I was keen on reading Paolo Bacigalupi's The Windup Girl ever since I saw it mentioned on io9. But there was always some other book, always something else in the way. Then I came across his dystopian YA novel, Ship Breaker, and figured this was a good place to start as any.
At a time when the polar ice caps have melted and the ocean levels have risen, Nailer struggles to eke out a living as a light crew member, someone who strips copper and other useful wiring off grounded tankers and ships. After a particularly devastating hurricane whips through Bright Sands Beach, he and his friend Pima discover a new clipper ship that has run aground nearby. Its crew is dead, except for Nita, a wealthy girl who could probably be the biggest scavenge of all. But Nita (or Lucky Girl, as Nailer calls her) is no ordinary 'swank'; she's an heiress caught in the middle of a huge takeover of one of the world's biggest shipping companies. As expected, Nailer rescues Nita and with help from some unlikely quarters, they journey to restore her to her family.
The opening circumstances reminded me a lot of Terry Pratchett's Nation, where island boy Mau and shipwrecked rich girl Daphne find themselves turning to each other as they pick up the pieces after a life-changing tsunami. Of course, the differences in genre, tone, and approach prevent further comparison but the thought was pretty much foremost in my mind as I was reading Ship Breaker. Just a little reminder (again) to take my comments with a grain of salt, especially if I forget to be objective.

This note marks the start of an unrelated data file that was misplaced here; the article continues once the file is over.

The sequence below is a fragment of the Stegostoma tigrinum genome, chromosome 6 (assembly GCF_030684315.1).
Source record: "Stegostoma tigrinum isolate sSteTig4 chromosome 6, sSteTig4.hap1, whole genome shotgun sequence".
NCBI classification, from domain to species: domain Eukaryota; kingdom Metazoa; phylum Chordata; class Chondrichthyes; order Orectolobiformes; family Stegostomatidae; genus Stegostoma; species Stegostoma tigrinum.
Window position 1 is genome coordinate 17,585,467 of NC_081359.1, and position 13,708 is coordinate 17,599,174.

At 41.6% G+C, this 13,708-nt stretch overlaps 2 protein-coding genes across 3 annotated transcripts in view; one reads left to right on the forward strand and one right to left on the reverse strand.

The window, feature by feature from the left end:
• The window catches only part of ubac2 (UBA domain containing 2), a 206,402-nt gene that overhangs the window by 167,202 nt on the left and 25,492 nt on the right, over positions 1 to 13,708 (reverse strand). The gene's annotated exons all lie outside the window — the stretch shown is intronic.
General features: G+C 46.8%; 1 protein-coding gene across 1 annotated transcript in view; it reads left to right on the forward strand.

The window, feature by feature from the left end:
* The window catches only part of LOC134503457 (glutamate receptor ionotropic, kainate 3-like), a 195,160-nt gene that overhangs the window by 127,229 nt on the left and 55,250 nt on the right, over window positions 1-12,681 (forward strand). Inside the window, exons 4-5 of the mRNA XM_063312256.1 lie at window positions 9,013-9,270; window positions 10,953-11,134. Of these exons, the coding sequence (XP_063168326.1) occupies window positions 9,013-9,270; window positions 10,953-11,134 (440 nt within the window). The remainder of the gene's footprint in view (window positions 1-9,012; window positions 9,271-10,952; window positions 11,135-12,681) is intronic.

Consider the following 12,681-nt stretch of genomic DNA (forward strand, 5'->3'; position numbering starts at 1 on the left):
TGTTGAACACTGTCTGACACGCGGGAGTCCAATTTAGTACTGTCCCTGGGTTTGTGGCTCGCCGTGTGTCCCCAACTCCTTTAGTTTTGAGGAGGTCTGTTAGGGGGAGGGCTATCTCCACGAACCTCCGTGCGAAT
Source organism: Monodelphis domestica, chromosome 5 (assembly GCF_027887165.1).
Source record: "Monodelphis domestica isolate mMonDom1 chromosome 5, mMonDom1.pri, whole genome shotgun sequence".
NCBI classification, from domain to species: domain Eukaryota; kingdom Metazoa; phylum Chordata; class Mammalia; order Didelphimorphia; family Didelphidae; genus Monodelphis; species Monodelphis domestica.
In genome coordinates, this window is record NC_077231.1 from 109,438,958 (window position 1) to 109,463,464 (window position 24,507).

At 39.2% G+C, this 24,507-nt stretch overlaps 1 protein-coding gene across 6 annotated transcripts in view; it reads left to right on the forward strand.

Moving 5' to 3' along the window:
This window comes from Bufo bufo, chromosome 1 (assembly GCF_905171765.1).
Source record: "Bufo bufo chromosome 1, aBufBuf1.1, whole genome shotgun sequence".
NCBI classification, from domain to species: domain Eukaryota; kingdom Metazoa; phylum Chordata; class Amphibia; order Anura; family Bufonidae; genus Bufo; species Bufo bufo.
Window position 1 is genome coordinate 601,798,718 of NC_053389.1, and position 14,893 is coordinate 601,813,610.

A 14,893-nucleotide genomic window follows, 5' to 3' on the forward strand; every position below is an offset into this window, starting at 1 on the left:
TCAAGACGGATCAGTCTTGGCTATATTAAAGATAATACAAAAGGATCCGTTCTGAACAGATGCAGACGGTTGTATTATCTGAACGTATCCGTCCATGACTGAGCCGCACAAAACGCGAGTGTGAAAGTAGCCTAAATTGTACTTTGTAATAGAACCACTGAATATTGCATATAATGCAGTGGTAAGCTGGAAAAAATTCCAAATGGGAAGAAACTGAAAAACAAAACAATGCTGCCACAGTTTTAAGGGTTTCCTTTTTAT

Mr Bacigalupi explores geopolitics for the younger set: the poorly-built cities that collapse under nature's tide, the corporate wars fought over flotsam and scavenge, the genetic experiments that breed half-men. I think Mr Bacigalupi builds Ship Breaker's world with admirable confidence and boldness and this well-drawn scenario was what immediately hooked me.
The novel is not without a few stumbling blocks. Its pace is exciting but somewhat uneven. Mr Bacigalupi spends the first four chapters detailing Nailer's work in the belly of an oil tanker, which I thought was a good pace for a reader acquainting herself with the boundaries of a new world. Somehow, though, in the middle of the action, certain things were glossed over. While I am satisfied with how the book turned out (the first of a series, I'm told) in the end, part of me wishes that the time Nailer and Lucky Girl spent in the Orleans had been longer than two chapters, or at least had been utilized enough to establish a stronger bond between the two, other than being co-fugitives. I didn't really feel the friendship or the mutual dependence and--if the last scene is meant as foreshadowing--an attraction beyond teenage hormones. The characters are a bit timeworn, but for a story that driven by plot, I think they were still effective.
Ship Breaker spins an exciting coming-of-age story. Before Lucky Girl, Nailer lives and dies by his scavenge: 'Ahead, the gull-white hull of the wreck gleamed in the sunlight, beckoning (p78).' In the last scene, as he is watching Lucky Girl's ship, his world and his possibilities have widened: 'Beyond it, the blue sea stretched to the horizon, beckoning (p323).' A lifetime has happened between these two incidents, and stubborn, enterprising Nailer waits to see how many readers will come along for his next adventure.